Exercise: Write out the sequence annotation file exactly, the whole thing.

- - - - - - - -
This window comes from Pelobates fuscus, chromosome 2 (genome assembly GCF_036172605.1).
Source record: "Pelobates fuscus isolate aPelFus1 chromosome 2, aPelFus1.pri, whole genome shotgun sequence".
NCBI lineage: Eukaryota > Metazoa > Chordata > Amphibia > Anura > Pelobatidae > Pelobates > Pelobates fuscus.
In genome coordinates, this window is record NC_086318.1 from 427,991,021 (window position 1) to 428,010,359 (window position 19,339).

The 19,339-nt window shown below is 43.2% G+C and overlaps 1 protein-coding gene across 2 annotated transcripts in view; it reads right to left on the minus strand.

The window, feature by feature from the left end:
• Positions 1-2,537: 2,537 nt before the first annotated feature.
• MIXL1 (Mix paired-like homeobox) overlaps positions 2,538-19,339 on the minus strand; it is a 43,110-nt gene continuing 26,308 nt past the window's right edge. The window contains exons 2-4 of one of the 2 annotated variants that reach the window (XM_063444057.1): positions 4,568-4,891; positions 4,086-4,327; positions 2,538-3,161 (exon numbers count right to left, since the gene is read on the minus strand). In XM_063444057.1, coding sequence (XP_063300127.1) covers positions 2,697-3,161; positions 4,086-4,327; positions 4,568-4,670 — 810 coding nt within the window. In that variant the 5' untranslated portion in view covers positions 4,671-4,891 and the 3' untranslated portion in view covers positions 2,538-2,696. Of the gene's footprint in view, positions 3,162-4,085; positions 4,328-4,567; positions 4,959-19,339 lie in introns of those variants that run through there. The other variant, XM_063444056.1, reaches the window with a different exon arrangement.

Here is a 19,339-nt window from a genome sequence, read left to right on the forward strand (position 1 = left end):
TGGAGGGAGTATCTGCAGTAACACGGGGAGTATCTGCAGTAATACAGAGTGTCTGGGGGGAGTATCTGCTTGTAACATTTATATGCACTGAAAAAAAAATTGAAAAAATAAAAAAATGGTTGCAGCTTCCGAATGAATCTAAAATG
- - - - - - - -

This window comes from Pelobates fuscus, chromosome 2 (genome assembly GCF_036172605.1).
Source record: "Pelobates fuscus isolate aPelFus1 chromosome 2, aPelFus1.pri, whole genome shotgun sequence".
NCBI lineage: Eukaryota > Metazoa > Chordata > Amphibia > Anura > Pelobatidae > Pelobates > Pelobates fuscus.
In genome coordinates, this window is record NC_086318.1 from 427,991,021 (window position 1) to 428,010,359 (window position 19,339).

The 19,339-nt window shown below is 43.2% G+C and overlaps 1 protein-coding gene across 2 annotated transcripts in view; it reads right to left on the minus strand.

The window, feature by feature from the left end:
• Positions 1-2,537: 2,537 nt before the first annotated feature.
• MIXL1 (Mix paired-like homeobox) overlaps positions 2,538-19,339 on the minus strand; it is a 43,110-nt gene continuing 26,308 nt past the window's right edge. The window contains exons 2-4 of one of the 2 annotated variants that reach the window (XM_063444057.1): positions 4,568-4,891; positions 4,086-4,327; positions 2,538-3,161 (exon numbers count right to left, since the gene is read on the minus strand). In XM_063444057.1, coding sequence (XP_063300127.1) covers positions 2,697-3,161; positions 4,086-4,327; positions 4,568-4,670 — 810 coding nt within the window. In that variant the 5' untranslated portion in view covers positions 4,671-4,891 and the 3' untranslated portion in view covers positions 2,538-2,696. Of the gene's footprint in view, positions 3,162-4,085; positions 4,328-4,567; positions 4,959-19,339 lie in introns of those variants that run through there. The other variant, XM_063444056.1, reaches the window with a different exon arrangement.

Here is a 19,339-nt window from a genome sequence, read left to right on the forward strand (position 1 = left end):
TGGAGGGAGTATCTGCAGTAACACGGGGAGTATCTGCAGTAATACAGAGTGTCTGGGGGGAGTATCTGCTTGTAACATTTATATGCACTGAAAAAAAAATTGAAAAAATAAAAAAATGGTTGCAGCTTCCGAATGAATCTAAAATG